In "Hamlet" Laertes is exploited by the cunning King Claudius.  How far do you agree with this?

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mrs-campbell eNotes educator| Certified Educator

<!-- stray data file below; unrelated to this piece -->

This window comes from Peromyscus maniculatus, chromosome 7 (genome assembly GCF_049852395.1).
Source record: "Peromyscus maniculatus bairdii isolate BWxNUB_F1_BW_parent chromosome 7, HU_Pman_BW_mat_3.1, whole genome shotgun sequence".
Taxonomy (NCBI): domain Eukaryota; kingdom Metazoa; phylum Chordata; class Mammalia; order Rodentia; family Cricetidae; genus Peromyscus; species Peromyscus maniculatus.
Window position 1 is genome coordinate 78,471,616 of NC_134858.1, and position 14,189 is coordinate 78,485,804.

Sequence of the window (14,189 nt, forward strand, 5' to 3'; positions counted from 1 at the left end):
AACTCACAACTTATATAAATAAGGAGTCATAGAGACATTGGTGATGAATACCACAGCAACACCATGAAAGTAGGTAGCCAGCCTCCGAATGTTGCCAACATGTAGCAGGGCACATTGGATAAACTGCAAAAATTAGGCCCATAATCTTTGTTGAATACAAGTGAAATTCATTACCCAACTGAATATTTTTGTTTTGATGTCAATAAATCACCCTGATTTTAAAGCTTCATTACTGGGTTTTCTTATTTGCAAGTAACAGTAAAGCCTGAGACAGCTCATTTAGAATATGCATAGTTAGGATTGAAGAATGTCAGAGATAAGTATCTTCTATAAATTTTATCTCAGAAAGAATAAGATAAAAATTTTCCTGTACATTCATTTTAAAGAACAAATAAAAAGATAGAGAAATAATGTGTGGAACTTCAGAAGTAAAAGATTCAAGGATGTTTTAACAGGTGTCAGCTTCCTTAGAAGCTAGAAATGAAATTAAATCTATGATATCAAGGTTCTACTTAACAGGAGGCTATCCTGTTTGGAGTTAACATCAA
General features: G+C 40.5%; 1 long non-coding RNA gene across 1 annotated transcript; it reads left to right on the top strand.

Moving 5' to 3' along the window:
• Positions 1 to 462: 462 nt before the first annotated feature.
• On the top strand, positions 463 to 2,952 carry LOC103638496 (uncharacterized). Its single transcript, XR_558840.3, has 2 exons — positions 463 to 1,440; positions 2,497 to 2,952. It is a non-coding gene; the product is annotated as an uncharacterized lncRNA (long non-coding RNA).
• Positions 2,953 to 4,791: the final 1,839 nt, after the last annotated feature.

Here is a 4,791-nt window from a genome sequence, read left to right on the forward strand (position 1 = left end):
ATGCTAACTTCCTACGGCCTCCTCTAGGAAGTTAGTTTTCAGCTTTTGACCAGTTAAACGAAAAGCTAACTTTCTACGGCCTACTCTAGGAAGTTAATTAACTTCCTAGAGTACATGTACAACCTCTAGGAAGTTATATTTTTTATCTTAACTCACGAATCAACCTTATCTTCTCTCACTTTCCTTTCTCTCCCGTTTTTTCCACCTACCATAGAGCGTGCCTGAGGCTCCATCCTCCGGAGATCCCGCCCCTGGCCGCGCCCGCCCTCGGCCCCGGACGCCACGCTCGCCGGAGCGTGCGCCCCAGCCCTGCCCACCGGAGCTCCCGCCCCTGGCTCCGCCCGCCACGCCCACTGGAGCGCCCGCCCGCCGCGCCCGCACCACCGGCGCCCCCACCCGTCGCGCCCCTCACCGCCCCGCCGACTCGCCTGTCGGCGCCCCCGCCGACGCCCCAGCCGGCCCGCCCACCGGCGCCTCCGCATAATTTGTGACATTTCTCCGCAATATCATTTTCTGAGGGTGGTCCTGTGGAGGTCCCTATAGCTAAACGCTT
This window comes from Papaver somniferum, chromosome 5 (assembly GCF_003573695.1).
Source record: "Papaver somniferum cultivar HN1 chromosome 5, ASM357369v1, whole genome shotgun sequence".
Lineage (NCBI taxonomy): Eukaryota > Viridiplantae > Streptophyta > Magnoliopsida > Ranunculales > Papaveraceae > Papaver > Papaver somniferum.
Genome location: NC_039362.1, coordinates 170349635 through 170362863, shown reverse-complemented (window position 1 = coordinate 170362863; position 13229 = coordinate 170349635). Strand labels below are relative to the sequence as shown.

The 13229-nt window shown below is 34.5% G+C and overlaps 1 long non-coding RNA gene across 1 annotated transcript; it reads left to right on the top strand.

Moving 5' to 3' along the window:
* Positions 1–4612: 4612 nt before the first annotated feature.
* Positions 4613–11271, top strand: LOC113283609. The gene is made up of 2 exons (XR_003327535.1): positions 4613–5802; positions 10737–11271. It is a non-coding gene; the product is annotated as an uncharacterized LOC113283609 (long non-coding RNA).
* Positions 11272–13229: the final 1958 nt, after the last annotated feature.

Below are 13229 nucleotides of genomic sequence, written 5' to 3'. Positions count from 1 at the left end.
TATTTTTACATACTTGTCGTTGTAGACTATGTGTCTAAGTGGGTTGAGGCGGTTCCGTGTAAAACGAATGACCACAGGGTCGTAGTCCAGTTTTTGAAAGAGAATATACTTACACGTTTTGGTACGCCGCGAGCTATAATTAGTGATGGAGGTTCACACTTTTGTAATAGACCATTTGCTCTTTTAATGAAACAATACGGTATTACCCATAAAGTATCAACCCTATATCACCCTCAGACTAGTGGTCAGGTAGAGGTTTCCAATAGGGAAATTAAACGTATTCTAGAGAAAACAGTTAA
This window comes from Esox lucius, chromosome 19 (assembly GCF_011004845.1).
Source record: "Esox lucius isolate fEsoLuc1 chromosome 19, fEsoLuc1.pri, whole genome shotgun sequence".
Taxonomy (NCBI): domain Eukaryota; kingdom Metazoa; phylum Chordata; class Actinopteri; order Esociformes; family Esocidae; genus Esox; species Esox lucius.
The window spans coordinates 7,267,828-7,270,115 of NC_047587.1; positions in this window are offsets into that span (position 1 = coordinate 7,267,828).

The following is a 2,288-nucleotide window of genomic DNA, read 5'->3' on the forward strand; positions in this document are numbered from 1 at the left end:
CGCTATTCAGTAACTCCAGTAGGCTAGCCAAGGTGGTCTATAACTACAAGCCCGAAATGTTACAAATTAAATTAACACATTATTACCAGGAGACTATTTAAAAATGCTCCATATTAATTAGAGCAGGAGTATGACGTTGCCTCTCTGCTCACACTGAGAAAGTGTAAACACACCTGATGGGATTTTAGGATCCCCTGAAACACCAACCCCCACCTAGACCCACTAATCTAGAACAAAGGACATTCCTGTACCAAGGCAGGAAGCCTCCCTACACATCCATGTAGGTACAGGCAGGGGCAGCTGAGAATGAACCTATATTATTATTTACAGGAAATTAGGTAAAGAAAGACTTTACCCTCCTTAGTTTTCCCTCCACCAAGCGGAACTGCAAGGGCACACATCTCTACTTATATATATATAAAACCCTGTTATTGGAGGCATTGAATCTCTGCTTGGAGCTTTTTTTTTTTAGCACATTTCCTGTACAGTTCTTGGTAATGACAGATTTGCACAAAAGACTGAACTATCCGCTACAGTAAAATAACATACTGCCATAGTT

I do agree with that statement, but it certainly wasn't very hard for him to do so.  Laertes had just lost his father and sister, and both deaths could be tied, either directly or indirectly, back to Hamlet.  Laertes was already mad, already fuming, already vowing revenge.  King Claudius just took that justifiable anger that Laertes had for Hamlet, and used it for his own advantage.  Claudius had his own insidious intentions for Laertes and his revenge--he approached Laertes with seeming concern only for him, but had his own reasons for wanting Hamlet out of the picture.  Claudius is an opportunist--when he sees an opportunity that will fit to his advantage, he takes it.  He dispatched of his brother in an opportune moment, taking the kingdom for his own.  He then pounced on the opportunity of taking Hamlet's mother for his own.  He took the "opportunity" of Polonius's death to get Hamlet out of the country, and to set up his supposed awful and accidental death (which didn't work).  When that plan to get rid of Hamlet failed, he used the opportunity that presented itself in Laertes, as a stricken and wrathful brother and son.  Claudius has a talent for taking a situation and tweaking it to his advantage, and that is what he did with Laertes.  Unfortunately for him, this one turns on him in a very devastating way, as his wife is taken, and then he himself is killed through his conniving.  I hope that those thoughts helped a bit; good luck!